CE’s vis­its re­in­force HK’s ties to ASEAN Paul Sur­tees dis­cusses mu­tual ben­e­fits aris­ing from boost­ing re­la­tions with South­east Asian coun­tries in­clud­ing in­creased trade and closer cul­tural links

China Daily (Hong Kong) - - COMMENT -

For Hong Kong, as a Chi­nese city, the field of in­ter­na­tional diplo­matic re­la­tions is, ac­cord­ing to the Ba­sic Law, the re­spon­si­bil­ity of the cen­tral govern­ment. But there is much that lead­ing of­fi­cials in Hong Kong govern­ment can do them­selves — and are al­ready do­ing — to help boost our trade re­la­tions in­ter­na­tion­ally. In this con­text, it has been well worth­while for the new Chief Ex­ec­u­tive Car­rie Lam Cheng Yuet-ngor to make her first over­seas vis­its to Sin­ga­pore and Thai­land. Th­ese vis­its, while rather short, were nev­er­the­less pro­duc­tive.

Last year, Hong Kong opened a new Hong Kong Eco­nomic and Trade Of­fice in In­done­sia. Dur­ing the CE’s time in Bangkok, the Thai prime min­is­ter in­vited the SAR govern­ment to open one in Thai­land. This is a wel­come of­fer, which hope­fully will be taken up soon. Seek­ing ways and means to sup­port Hong Kong’s key role as an in­ter­na­tional busi­ness city has nat­u­rally been the main fo­cus of th­ese vis­its. But the cul­tural side has not been ne­glected. Po­ten­tial ad­di­tional col­lab­o­ra­tive trade op­por­tu­ni­ties were widely ex­plored in Sin­ga­pore and Hong Kong.

Ad­di­tion­ally, at Sin­ga­pore’s Arts House, the CE opened an ex­hi­bi­tion of pho­to­graphs taken by a Sin­ga­pore pho­tog­ra­pher, show­ing life in Hong Kong in the 1950s. As Lam noted, that was a tran­si­tional pe­riod of many great chal­lenges for the ex­pand­ing Hong Kong pop­u­la­tion of the time — in­clud­ing many poverty-stricken refugees. Th­ese strik­ing im­ages give glimpses of the can-do spirit of Hong Kong peo­ple. This in­ter­est­ing col­lec­tion of 50-year-old pho­to­graphs could be sent on a longer tour to other coun­tries in Asia, and in­deed be­yond. They are very sig­nif­i­cant be­cause they de­pict ear­lier and dif­fi­cult times in Hong Kong’s re­mark­able his­tory.

The As­so­ci­a­tion of South­east Asian Na­tions (ASEAN) bloc rep­re­sents a vi­tally im­por­tant trad­ing part­ner for Hong Kong. Com­ing closely be­hind The writer is a vet­eran com­men­ta­tor on Hong Kong affairs and univer­sity lec­turer. the main­land it­self, ASEAN is Hong Kong’s se­cond-largest trad­ing part­ner. Hong Kong im­ported HK$570 bil­lion in goods from ASEAN coun­tries last year; in­deed, trade with ASEAN rep­re­sented about 11 per­cent of Hong Kong’s trade last year. It is only right that our new CE seeks to fur­ther boost the city’s al­ready long-es­tab­lished and strong trad­ing ties with Thai­land and Sin­ga­pore.

Hong Kong’s well-es­tab­lished role as a busi­ness gate­way into the Chi­nese main­land is still very im­por­tant and ben­e­fi­cial. Over re­cent years, the re-ex­port of goods from Hong Kong to the main­land has been grow­ing at about 5 per­cent per year. We have some 550 en­ter­prises from ASEAN based in Hong Kong, of which more than 50 have their head of­fices in Hong Kong. Many ASEAN goods reach the main­land via Hong Kong.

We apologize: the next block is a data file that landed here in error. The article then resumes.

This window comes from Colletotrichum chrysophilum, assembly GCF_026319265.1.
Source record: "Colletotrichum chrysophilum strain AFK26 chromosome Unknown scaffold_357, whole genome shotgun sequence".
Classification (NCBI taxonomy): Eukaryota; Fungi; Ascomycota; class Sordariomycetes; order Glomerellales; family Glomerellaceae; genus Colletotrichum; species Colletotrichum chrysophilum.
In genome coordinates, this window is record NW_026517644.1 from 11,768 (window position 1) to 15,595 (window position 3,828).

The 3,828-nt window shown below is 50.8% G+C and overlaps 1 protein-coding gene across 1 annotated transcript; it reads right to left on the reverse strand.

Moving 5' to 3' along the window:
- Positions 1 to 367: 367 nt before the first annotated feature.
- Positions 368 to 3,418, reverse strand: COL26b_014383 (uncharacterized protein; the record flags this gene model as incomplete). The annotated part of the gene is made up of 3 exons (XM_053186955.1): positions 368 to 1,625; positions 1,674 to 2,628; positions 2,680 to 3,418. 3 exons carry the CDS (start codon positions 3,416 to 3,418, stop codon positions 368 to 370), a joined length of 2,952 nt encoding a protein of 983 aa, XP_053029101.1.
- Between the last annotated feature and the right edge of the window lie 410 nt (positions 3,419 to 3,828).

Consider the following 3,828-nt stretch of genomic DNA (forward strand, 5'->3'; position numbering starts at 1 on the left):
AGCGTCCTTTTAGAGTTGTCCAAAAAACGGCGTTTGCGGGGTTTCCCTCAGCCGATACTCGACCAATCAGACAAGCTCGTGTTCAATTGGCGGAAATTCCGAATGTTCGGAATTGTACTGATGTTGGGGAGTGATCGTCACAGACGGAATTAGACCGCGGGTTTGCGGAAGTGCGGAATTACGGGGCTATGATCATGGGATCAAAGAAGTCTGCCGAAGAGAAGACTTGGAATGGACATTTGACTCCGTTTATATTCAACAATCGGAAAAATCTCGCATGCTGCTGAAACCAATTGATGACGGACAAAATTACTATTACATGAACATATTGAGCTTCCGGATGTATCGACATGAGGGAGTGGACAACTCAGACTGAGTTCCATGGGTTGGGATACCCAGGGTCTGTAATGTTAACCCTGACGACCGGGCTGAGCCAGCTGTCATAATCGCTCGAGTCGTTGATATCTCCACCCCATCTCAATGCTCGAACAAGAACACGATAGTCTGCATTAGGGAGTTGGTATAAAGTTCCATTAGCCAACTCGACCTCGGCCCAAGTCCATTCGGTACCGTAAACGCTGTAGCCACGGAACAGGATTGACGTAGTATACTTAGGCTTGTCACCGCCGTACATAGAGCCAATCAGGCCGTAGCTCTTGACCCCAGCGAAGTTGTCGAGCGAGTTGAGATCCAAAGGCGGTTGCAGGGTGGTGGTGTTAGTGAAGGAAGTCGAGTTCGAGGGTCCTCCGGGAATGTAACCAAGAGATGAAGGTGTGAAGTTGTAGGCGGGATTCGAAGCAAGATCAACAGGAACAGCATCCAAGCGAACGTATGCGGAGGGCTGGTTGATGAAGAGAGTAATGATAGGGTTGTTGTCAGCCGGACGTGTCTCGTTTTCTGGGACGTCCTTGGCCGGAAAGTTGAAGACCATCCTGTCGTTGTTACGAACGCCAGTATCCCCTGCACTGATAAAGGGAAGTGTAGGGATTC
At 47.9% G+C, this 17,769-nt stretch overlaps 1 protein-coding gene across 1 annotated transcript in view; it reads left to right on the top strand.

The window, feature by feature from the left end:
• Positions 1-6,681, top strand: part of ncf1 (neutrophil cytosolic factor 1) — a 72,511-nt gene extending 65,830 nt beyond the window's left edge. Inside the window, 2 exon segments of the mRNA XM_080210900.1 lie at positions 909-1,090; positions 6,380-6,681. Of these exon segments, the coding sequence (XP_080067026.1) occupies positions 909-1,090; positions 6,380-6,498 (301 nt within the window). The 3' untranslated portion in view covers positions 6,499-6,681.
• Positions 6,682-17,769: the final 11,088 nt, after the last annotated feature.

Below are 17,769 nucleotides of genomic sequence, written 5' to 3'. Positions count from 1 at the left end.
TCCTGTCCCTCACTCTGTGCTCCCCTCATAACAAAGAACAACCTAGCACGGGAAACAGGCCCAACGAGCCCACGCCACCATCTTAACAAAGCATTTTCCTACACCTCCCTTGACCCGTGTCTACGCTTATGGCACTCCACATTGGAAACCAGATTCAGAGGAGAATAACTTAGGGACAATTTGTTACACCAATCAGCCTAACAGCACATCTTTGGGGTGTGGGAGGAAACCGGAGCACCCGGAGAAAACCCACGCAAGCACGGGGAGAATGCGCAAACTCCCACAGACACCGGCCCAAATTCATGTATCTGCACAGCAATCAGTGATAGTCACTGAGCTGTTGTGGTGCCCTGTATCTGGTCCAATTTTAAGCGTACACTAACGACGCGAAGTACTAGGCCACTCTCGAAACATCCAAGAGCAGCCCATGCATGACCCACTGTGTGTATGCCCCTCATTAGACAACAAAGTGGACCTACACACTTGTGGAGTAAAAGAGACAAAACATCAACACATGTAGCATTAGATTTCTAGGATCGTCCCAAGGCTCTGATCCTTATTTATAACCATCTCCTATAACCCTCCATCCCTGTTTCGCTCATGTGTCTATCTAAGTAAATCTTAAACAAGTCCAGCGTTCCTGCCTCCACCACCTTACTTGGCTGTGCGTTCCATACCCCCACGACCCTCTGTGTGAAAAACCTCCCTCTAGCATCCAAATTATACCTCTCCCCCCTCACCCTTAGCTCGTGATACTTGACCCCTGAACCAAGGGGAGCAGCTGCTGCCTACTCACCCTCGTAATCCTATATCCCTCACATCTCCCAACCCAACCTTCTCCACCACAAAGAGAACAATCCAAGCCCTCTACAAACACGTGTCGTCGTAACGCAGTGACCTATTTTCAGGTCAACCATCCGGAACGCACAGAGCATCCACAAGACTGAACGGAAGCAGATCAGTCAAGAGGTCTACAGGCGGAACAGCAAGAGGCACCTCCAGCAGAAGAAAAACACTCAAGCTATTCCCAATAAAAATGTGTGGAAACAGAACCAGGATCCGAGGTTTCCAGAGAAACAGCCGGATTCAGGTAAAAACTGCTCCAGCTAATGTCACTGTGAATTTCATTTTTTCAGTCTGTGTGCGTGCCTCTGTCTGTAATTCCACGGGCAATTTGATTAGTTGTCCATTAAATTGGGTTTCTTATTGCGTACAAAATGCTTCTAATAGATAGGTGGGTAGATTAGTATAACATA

Amid calls for greater eco­nomic co­op­er­a­tion be­tween Hong Kong and ASEAN mem­ber states, es­pe­cially with Thai­land and Sin­ga­pore, while the CE was there, a solid step in this di­rec­tion was achieved in Bangkok. A let­ter of in­tent, on trade pro­mo­tion and fur­ther co­op­er­a­tion, was signed in Bangkok be­tween Thai­land’s Depart­ment of In­ter­na­tional Trade Pro­mo­tion and the Hong Kong Trade and Devel­op­ment Coun­cil. Late last month Thai­land hosted a two-day meet­ing of the ASEAN-Hong Kong Free Trade Agree­ment (FTA) ne­go­ti­at­ing com­mit­tee in Bangkok. Look­ing ahead, it is ex­pected the FTA be­tween Hong Kong and the ASEAN bloc will be signed later this year.

Thai­land is of­ten seen as a key mem­ber of ASEAN. The im­por­tance of this was re­flected in the pri­or­ity given to ar­rang­ing one of the new CE’s first over­seas vis­its to Bangkok. For Thai­land, Hong Kong is their ninth-big­gest trad­ing part­ner, with about 430 bil­lion Thai baht ($13 bil­lion) in trade re­ported last year. Hong Kong in­vestors brought al­most 9 bil­lion baht into Thai­land last year.

For ASEAN, Hong Kong rep­re­sents their sev­enth-big­gest trad­ing part­ner. The gi­gan­tic scope of such ex­changes speaks for it­self of the im­por­tance of th­ese trad­ing links, with some HK$800 bil­lion of mer­chan­dise trad­ing be­tween ASEAN and Hong Kong dur­ing 2015.

Then there is tourism, which is grow­ing in both di­rec­tions. Some 750,000 Hong Kong res­i­dents (in­clud­ing this writer) vis­ited Thai­land last year; while al­most 600,000 Thais vis­ited the SAR. The many di­rect flights, in­clud­ing by bud­get air­lines, do much to fa­cil­i­tate this traf­fic.

Hong Kong’s fi­nan­cial ser­vices are a by­word for ef­fi­ciency, mak­ing it a global fi­nan­cial cen­ter. It is thought that some ASEAN na­tions may seek to fur­ther en­hance their own ser­vice stan­dards to match.

Th­ese friendly di­rect con­tacts be­tween two of the ASEAN coun­tries and Hong Kong could well rep­re­sent a pro­duc­tive start. Fur­ther CE vis­its to a num­ber of other ASEAN cap­i­tals are surely rec­om­mended in the fu­ture.

Th­ese friendly di­rect con­tacts be­tween two of the ASEAN coun­tries and Hong Kong could well rep­re­sent a pro­duc­tive start. Fur­ther CE vis­its to a num­ber of other ASEAN cap­i­tals are surely rec­om­mended in the fu­ture.

Newspapers in English

Newspapers from China

© PressReader. All rights reserved.